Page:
Asking For A Little Help With Tournament Commentary


#1

If I’m posting this in the wrong thread, I apologize I wasn’t sure where to post this. I looked through the Tournaments section and saw only posts promoting tournaments (which I will be doing). If you could point me in the right direction I’d appreciate it.

Anyway, I was asked to provide commentary for a fighting game tournament coming up in January. The hosts want me to commentate because they think I’m funny so they apparently want me to provide color commentary. Throwing in a joke every now and then isn’t going to be a problem however I’d like to at least sound like I know what I’m talking about as far as the games go too, especially since the whole tourney’s gonna be streamed.

The games I’m being asked to commentate for are Ultimate Marvel vs Capcom 3 (which I play a little) and Mortal Kombat (which I don’t play at all). So when it comes to actual gameplay commentary it’s not going to help that one of the commentators (me) aren’t going to have anything to say.

I’m sure that if I read the strategy guides and read the boards that focus on these games on this site I can obtain a general knowledge of the technical stuff of the games but is there anything else I can do to ensure I’ll know what I’m talking about when it comes time to commentate?

All help is appreciated.


#2

Maybe you should just not do something you know you aren’t competent enough to do?


#3

You know, you have a point. I’ve never done this before and I may be way over my head. But this tournament is a huge deal for the people hosting it and I was asked to do it because of my sense of humor and my public speaking experience. Not thinking about whether I’d be good at it I said yes because they said I wouldn’t have to pay the entrance fee if I did!


#4

As an occasional stream monster I can attest that one of the things people really really hate is when somebody on the mic doesn’t know wtf they’re talking about.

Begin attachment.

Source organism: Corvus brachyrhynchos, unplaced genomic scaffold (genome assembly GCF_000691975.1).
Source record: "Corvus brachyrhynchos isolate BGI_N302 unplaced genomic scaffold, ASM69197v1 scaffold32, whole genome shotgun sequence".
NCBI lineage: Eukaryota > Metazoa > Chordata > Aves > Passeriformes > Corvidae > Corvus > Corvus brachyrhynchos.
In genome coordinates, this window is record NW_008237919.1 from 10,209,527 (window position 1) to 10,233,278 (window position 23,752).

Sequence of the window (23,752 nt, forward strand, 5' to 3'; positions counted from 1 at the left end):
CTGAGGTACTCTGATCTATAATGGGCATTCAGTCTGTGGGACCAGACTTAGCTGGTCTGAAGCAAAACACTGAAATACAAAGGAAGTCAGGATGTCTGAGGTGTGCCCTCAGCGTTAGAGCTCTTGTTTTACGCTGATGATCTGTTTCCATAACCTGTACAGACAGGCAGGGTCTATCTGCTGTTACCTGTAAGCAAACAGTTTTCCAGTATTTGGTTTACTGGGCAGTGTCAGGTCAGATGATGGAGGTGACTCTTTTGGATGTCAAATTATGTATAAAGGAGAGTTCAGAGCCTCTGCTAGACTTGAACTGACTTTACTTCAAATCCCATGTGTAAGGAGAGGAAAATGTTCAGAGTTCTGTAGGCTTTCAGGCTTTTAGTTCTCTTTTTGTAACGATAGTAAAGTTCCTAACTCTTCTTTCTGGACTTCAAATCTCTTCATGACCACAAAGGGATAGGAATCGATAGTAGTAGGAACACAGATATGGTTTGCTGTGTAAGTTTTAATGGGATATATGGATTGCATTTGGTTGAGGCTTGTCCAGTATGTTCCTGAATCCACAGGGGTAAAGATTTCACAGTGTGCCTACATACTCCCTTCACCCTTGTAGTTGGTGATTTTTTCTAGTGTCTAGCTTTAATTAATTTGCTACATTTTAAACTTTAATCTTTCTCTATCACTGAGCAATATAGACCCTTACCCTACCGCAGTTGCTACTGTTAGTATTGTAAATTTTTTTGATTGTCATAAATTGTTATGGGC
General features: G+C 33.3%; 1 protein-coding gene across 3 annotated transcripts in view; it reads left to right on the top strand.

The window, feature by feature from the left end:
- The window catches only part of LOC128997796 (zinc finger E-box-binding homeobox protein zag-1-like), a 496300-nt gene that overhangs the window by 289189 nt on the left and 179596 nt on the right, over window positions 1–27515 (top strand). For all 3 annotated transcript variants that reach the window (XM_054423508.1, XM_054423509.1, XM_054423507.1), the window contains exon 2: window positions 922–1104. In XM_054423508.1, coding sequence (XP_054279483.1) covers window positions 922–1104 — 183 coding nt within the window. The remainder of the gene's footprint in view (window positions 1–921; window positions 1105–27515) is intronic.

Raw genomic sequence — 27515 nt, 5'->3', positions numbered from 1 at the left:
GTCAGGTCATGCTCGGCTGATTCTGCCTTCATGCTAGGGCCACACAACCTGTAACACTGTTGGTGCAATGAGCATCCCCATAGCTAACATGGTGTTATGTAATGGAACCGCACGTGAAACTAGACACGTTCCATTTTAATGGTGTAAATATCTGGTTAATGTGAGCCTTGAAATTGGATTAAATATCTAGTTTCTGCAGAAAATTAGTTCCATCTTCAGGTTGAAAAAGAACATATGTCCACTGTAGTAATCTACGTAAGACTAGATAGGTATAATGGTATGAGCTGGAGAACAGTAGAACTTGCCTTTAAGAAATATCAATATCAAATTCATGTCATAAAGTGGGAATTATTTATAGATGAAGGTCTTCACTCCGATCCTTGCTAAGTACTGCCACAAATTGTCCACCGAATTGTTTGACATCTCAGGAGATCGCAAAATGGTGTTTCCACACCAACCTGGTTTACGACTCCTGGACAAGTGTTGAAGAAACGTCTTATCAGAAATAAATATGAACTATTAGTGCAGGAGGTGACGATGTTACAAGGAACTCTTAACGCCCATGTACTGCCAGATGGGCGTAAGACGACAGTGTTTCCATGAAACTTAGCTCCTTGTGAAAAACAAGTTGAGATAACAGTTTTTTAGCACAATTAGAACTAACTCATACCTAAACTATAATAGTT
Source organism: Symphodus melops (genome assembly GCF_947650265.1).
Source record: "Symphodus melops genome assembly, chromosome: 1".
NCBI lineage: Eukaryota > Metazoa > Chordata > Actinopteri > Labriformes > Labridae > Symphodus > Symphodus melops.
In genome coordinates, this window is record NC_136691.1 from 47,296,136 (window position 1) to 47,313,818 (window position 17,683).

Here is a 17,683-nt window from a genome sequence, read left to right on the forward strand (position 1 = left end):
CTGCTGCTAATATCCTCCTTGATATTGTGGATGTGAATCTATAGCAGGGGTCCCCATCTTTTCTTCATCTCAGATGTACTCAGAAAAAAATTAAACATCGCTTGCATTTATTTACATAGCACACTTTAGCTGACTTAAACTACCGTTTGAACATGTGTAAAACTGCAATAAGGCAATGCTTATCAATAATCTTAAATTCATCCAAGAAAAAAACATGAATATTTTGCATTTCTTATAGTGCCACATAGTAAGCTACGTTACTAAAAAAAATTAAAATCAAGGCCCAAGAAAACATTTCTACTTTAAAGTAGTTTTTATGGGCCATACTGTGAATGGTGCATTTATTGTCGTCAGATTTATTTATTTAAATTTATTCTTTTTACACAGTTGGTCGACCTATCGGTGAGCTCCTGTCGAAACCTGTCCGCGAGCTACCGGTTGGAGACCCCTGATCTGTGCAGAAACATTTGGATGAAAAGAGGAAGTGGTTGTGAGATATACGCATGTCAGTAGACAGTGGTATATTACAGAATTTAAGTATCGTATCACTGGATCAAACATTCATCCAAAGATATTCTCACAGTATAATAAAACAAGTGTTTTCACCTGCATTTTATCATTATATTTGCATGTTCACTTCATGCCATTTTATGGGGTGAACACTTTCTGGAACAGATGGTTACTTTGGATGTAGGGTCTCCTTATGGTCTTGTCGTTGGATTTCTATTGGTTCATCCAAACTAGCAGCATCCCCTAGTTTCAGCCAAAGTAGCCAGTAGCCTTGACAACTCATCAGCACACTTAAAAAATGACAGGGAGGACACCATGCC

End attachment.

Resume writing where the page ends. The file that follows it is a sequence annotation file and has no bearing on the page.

If you think you can learn enough about the games beforehand then go for it, but if you aren’t confident about it then I’d suggest letting somebody else do the job.

Or you can just say shit like SWAG every few seconds i think people really like that


#5

Yeah tbh, within the fighting game scene I can’t say theres any one particular thing people dislike about commentators besides a lack of understanding of the games they are commentating about. The Adam Sessler debacle is the perfect example of this.


#6

I see from the Tournaments section of the forum there a lot of tournaments that are going to be streamed online between now and mid-January. I’ll check out as many of those I can to listen to commentary. I’ll also be reading a lot of the guides on both of the games. And if after all that I don’t think I’m up to par, I’ll pass the job onto somebody else.

Thanks for the advice!

P.S: I hate the word SWAG with every fiber of my being. Especially when it’s being followed with a hash tag. I don’t care how bad my commentary skills are I will NEVER resort to using that word!


#7

lol yeah that was supposed to be sarcasm.